Associations of Child Aggression and Intimate Partner Violence with Social Development among Low SES, African- American Childrenii Associations of Child Aggression and Intimate Partner Violence with Social Development among Low SES, African-American Children Open Access

Rediger, Kaitlyn Noele (2012)

Permanent URL: https://etd.library.emory.edu/concern/etds/6969z148w?locale=en
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Abstract

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Associations of Child Aggression and Intimate Partner Violence
with Social Development among Low SES, African-American
Children
Bachelor of Science
Virginia Polytechnic Institute and State University
2008
Thesis Committee Chair: Nancy Thompson, MPH, PHD
An abstract of
A thesis submitted to the Faculty of the
Rollins School of Public Health of Emory University
in partial fulfillment of the requirements for the degree of
Master of Public Health
in Behavioral Sciences and Health Education
2012

v
Abstract
Violence is a major public health concern because it has a tremendous impact on the
health and well-being of today's youth (CDC, 2010). Unfortunately, injuries and deaths
resulting from youth violence comprise only part of a larger public health dilemma. On a more
broad-based scale, violence can also affect the health of communities by increasing health care
costs, decreasing property values, disrupting social services, and decreasing social capital (Ernst
et al., 2008). Previous literature confirms the negative consequences that result for children who
are physically and sexually abused. However, there is far less literature pertaining to the impact
of directly witnessing domestic abuse, both verbal and physical, on children's social
development and a gap in the literature on the impact of indirectly witnessing verbal and/or
physical violence on the social development of children in vulnerable populations such as low-
income, African American children.
This study investigated the effects of directly and indirectly witnessing violence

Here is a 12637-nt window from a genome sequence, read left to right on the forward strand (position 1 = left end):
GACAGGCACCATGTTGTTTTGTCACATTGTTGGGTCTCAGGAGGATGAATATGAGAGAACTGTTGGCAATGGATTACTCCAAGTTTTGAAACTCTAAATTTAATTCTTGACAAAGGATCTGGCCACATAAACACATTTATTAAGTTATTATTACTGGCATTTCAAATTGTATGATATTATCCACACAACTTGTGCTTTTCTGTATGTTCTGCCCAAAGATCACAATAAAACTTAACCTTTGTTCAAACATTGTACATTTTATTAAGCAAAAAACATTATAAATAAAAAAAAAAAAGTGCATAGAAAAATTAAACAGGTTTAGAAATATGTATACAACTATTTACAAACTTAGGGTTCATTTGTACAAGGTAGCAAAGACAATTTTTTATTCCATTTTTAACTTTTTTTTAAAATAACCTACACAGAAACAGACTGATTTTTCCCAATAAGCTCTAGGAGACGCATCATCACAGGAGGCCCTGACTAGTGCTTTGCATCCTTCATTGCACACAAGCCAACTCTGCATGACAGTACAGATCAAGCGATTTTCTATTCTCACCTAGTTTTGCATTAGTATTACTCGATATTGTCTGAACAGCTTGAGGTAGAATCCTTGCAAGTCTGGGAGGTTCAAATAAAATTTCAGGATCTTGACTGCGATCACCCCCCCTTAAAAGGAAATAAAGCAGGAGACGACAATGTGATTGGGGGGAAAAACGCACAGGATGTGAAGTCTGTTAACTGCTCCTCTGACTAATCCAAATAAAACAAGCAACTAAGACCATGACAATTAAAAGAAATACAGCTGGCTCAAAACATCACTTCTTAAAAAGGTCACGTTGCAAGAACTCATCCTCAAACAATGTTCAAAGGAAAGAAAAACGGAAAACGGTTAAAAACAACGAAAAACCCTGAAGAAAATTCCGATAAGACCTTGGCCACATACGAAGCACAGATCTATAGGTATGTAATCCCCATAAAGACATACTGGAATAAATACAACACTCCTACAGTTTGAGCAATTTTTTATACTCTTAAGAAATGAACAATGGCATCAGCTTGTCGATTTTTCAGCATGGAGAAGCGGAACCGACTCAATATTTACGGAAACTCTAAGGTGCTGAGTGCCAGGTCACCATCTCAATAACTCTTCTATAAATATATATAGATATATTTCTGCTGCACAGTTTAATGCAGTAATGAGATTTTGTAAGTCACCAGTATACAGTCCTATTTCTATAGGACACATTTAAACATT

(representing their social norm) on children's relationship functioning, specifically examining
children's aggressive behavior among low-income African American children 8-12 years of age.
In addition, the study included multiple informants (both mother and child report data).
Understanding the effects of directly and indirectly witnessing violence on childhood
development and the social problems associated with the exposure is an important foundation for
the design of future programs to treat these children.
The findings that emerged from this study suggest that exposure to IPV (directly
or indirectly) plays an integral role in predicting youth aggression in low-income African
American youth. This indicates the need for greater emphasis on preventative, theory-driven,
educational programs for children from violent homes.

Table of Contents

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Table of Contents

Introduction and Rationale






1

Theoretical Framework







4

Literature Review








7

Methodology








22

Data Analysis and Findings






29

Conclusions, Implications, and Recommendations



33

References and Appendixes






38

List of Figures and Tables

Figure.1 Theory of Reasoned Action & Theory of Planned Behavior




Table.1 Results from Hierarchical Linear Regression Test







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